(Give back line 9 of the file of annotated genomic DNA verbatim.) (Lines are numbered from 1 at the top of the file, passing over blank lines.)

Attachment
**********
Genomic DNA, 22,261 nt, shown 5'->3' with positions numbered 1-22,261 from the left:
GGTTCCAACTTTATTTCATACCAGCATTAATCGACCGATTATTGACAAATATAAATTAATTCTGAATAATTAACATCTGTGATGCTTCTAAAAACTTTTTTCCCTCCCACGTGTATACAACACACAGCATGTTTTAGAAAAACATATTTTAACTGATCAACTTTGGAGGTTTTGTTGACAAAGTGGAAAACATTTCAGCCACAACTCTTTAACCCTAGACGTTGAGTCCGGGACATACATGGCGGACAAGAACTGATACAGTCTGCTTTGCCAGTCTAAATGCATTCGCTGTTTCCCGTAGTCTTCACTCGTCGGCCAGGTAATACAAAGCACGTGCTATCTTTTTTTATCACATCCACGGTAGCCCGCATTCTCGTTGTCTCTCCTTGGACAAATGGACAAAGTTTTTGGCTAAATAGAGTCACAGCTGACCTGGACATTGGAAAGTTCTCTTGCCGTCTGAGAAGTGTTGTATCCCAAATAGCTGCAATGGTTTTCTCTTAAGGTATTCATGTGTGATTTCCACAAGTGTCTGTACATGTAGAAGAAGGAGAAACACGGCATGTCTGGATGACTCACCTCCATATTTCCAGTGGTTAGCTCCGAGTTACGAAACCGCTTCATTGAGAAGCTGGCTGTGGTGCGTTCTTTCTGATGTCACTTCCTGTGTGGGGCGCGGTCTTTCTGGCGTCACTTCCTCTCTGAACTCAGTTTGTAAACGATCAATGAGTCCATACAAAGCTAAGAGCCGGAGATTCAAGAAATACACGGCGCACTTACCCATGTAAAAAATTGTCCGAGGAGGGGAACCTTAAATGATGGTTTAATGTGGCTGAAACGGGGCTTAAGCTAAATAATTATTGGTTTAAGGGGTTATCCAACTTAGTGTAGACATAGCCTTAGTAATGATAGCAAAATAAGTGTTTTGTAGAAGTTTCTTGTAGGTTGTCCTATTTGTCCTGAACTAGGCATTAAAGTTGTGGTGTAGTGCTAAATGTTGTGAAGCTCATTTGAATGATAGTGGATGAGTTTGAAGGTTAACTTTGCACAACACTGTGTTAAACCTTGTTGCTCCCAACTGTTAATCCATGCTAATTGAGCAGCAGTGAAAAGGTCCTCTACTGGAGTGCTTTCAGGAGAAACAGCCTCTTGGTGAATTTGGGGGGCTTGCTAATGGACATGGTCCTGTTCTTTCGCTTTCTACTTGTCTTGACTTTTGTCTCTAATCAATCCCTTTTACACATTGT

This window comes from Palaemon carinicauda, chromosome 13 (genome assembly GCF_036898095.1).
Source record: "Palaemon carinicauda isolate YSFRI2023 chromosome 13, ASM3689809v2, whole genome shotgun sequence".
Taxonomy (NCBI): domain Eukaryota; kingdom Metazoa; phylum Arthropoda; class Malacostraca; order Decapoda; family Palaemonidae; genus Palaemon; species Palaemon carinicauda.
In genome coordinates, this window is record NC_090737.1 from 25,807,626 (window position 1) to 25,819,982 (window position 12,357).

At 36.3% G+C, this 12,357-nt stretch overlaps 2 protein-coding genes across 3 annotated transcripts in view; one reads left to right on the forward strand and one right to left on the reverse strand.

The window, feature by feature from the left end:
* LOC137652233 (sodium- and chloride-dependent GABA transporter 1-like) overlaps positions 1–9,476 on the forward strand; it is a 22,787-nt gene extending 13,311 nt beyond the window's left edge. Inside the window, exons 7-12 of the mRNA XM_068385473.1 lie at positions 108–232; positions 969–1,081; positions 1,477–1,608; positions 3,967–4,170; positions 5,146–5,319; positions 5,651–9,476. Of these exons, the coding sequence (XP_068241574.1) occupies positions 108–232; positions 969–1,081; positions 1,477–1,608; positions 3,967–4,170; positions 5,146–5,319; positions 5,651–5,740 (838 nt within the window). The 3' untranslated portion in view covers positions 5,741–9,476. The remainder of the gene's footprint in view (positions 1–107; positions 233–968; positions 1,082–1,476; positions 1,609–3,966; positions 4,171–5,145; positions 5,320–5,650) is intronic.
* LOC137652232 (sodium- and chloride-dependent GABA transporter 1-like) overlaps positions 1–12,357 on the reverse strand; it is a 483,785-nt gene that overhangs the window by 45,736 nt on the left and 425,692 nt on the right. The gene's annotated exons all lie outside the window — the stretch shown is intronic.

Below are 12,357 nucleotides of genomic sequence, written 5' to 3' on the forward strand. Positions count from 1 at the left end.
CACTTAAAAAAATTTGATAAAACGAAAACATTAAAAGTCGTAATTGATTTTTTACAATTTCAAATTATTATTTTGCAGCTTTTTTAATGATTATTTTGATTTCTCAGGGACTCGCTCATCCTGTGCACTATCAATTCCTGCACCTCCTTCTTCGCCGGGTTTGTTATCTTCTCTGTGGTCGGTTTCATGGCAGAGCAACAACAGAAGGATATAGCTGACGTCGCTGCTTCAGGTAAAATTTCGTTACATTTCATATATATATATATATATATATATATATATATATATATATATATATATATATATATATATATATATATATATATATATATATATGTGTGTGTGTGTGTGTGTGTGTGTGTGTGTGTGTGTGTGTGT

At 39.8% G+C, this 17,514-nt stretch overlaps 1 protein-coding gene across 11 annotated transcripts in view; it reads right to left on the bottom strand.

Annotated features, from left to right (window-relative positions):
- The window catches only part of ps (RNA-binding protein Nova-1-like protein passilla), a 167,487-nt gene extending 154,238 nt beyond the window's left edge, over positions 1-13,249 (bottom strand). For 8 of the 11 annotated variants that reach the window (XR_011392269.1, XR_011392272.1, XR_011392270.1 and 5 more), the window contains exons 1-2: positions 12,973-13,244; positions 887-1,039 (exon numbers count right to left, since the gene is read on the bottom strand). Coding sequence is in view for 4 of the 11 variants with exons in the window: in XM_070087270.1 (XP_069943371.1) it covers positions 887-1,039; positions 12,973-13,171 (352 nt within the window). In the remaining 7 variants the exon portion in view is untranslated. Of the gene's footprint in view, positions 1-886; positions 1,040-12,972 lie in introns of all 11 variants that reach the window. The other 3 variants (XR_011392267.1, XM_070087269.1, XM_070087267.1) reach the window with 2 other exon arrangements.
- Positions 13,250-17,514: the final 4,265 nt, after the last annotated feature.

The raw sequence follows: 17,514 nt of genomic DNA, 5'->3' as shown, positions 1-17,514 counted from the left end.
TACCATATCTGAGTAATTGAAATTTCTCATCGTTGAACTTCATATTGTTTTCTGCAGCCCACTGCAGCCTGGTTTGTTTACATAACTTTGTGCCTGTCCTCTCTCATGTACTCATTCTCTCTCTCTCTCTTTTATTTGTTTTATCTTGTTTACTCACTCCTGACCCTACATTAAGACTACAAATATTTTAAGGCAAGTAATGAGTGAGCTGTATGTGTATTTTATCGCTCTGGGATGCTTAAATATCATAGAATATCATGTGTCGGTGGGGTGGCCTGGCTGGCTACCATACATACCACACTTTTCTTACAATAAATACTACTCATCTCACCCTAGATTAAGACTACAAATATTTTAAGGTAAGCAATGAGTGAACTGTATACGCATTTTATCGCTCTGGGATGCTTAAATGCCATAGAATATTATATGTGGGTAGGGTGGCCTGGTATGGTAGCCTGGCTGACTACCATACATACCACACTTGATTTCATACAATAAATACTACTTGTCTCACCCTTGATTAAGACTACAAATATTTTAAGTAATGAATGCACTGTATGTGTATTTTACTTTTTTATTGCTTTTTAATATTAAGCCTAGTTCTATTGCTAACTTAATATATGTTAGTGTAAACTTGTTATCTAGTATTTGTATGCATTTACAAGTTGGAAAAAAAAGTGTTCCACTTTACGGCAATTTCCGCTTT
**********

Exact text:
* LOC137652233 (sodium- and chloride-dependent GABA transporter 1-like) overlaps positions 1–9,476 on the forward strand; it is a 22,787-nt gene extending 13,311 nt beyond the window's left edge. Inside the window, exons 7-12 of the mRNA XM_068385473.1 lie at positions 108–232; positions 969–1,081; positions 1,477–1,608; positions 3,967–4,170; positions 5,146–5,319; positions 5,651–9,476. Of these exons, the coding sequence (XP_068241574.1) occupies positions 108–232; positions 969–1,081; positions 1,477–1,608; positions 3,967–4,170; positions 5,146–5,319; positions 5,651–5,740 (838 nt within the window). The 3' untranslated portion in view covers positions 5,741–9,476. The remainder of the gene's footprint in view (positions 1–107; positions 233–968; positions 1,082–1,476; positions 1,609–3,966; positions 4,171–5,145; positions 5,320–5,650) is intronic.